HUNTINGTON, W.Va. (WSAZ) -- After 10 cases of severe pulmonary illness have been linked to vaping by the Ohio Department of Health, they have announced new initiatives to prevent and reduce the use of vapes in children.
After 10 cases of severe pulmonary illness have been linked to vaping by the Ohio Department of Health, they have announced new initiatives to prevent and reduce the use of vapes in children.
Among these initiatives involved sending letters to each school district in the state of Ohio, encouraging them to prohibit the use of vape products in their schools. Also, the ODH is investing about $3.3 million in developing tools and resources that can be used by community officials to help educate people on the dangers of vaping.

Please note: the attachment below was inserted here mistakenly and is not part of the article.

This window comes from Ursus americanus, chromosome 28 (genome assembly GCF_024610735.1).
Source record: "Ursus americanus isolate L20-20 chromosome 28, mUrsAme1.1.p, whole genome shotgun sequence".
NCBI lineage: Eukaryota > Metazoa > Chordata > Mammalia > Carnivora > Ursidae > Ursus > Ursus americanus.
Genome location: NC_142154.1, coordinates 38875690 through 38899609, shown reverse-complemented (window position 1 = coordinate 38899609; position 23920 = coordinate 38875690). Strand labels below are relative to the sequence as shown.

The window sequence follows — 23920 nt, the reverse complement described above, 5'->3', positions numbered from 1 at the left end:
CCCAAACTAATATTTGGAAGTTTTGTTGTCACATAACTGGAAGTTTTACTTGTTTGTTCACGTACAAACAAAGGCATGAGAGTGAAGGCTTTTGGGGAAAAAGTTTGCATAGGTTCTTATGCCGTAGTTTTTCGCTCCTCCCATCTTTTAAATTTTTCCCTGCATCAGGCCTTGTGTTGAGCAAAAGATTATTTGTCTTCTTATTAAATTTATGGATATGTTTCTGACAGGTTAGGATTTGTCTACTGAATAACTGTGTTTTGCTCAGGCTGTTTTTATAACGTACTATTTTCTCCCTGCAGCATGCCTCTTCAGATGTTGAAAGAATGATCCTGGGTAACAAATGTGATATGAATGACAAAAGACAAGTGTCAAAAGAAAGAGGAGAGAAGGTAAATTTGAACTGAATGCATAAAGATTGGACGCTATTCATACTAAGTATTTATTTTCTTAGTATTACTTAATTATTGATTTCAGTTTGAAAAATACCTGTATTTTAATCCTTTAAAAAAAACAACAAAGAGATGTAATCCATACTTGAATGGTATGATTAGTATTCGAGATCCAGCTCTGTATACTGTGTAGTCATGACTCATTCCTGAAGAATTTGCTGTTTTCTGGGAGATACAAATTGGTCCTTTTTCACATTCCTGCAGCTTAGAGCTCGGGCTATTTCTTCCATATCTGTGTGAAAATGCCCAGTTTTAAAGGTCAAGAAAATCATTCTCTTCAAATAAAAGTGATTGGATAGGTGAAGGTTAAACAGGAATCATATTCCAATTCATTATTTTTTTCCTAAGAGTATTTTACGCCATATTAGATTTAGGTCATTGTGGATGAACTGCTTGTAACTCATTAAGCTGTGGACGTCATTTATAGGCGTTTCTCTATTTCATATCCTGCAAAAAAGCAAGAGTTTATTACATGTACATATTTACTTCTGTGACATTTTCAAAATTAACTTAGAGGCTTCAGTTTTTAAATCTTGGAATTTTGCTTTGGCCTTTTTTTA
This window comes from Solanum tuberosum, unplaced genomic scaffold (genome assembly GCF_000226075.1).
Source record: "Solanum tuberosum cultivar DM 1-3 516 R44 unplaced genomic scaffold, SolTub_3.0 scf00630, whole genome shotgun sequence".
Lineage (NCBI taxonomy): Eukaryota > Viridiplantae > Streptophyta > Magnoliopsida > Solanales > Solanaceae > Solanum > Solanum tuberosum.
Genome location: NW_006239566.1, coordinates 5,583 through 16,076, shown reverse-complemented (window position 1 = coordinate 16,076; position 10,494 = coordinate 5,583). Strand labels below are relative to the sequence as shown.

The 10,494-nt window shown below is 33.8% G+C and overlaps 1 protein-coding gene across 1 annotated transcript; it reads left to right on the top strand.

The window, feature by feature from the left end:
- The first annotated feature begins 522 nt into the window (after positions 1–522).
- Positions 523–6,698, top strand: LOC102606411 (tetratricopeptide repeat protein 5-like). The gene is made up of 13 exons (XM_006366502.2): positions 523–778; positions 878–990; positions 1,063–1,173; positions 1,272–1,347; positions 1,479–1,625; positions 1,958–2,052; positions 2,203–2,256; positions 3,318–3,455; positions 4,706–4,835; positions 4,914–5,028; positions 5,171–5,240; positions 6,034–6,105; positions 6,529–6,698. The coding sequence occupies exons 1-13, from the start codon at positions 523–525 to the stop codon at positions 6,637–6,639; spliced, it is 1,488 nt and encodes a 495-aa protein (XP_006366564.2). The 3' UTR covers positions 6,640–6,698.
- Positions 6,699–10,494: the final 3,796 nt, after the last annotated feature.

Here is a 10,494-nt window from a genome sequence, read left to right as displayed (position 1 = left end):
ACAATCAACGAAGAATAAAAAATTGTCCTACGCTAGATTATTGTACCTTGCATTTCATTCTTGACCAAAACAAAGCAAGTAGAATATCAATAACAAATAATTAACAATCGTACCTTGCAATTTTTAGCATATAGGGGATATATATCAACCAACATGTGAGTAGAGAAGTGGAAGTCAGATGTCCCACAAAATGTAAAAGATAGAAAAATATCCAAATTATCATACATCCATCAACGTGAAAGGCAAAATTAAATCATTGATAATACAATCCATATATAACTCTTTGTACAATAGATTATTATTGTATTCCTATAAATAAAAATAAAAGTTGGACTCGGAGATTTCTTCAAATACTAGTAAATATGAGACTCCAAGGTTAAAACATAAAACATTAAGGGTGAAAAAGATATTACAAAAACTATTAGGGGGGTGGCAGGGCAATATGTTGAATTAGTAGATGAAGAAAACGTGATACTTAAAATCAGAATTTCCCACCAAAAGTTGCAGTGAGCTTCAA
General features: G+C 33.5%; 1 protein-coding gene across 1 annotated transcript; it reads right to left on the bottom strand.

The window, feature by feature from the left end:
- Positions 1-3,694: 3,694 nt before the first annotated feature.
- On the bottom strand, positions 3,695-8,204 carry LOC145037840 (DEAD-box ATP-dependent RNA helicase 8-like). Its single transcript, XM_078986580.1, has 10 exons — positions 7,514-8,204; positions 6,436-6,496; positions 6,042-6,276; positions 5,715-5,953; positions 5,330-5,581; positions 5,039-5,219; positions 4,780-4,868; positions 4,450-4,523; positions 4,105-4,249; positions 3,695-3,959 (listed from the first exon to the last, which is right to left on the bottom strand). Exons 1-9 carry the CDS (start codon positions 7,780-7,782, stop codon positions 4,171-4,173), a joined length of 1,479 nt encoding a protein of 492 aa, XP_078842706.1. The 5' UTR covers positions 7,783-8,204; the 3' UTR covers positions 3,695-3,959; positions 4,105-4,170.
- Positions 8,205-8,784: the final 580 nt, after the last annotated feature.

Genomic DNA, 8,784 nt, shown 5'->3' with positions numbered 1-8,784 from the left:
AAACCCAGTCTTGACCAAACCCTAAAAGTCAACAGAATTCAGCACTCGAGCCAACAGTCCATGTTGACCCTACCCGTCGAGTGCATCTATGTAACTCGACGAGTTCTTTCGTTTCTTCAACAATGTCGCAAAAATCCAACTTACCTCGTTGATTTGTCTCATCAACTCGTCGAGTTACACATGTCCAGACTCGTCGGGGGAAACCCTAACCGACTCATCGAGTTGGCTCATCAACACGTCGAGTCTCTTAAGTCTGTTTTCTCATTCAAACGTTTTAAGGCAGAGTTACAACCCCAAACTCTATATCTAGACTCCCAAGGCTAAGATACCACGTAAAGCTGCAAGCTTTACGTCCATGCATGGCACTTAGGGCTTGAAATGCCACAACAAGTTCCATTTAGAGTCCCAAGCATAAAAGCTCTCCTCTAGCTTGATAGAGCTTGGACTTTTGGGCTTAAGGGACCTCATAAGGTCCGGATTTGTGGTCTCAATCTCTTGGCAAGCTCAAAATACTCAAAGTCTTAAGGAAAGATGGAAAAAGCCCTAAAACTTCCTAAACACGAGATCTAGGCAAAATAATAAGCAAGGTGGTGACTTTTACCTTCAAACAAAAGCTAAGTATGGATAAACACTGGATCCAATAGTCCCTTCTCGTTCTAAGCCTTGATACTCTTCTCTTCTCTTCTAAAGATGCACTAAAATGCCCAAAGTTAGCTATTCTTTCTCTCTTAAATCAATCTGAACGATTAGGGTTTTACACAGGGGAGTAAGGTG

Debbie Fisher, the accreditation coordinator for the Lawrence County Health Department in Ironton, talked about her thoughts on the new initiatives.
“There's going to be a lot of money put into public education campaigns, and we're really looking forward to getting on board with that and making our county safe for teens so that the teens are not likely to pick this up, or if they do, they can maybe help one another stop," Fisher said.
There is a new law in the state of Ohio that takes effect on Oct. 17, saying that no one under 21 may purchase tobacco products and that includes vaping products.
The Ohio Department of Health will also be investing $800,000 in a campaign to educate people on the new law.
President Trump has also proposed the ban of non-tobacco flavorings in vape products, promising "strong rules and regulations" as soon as the next couple of weeks.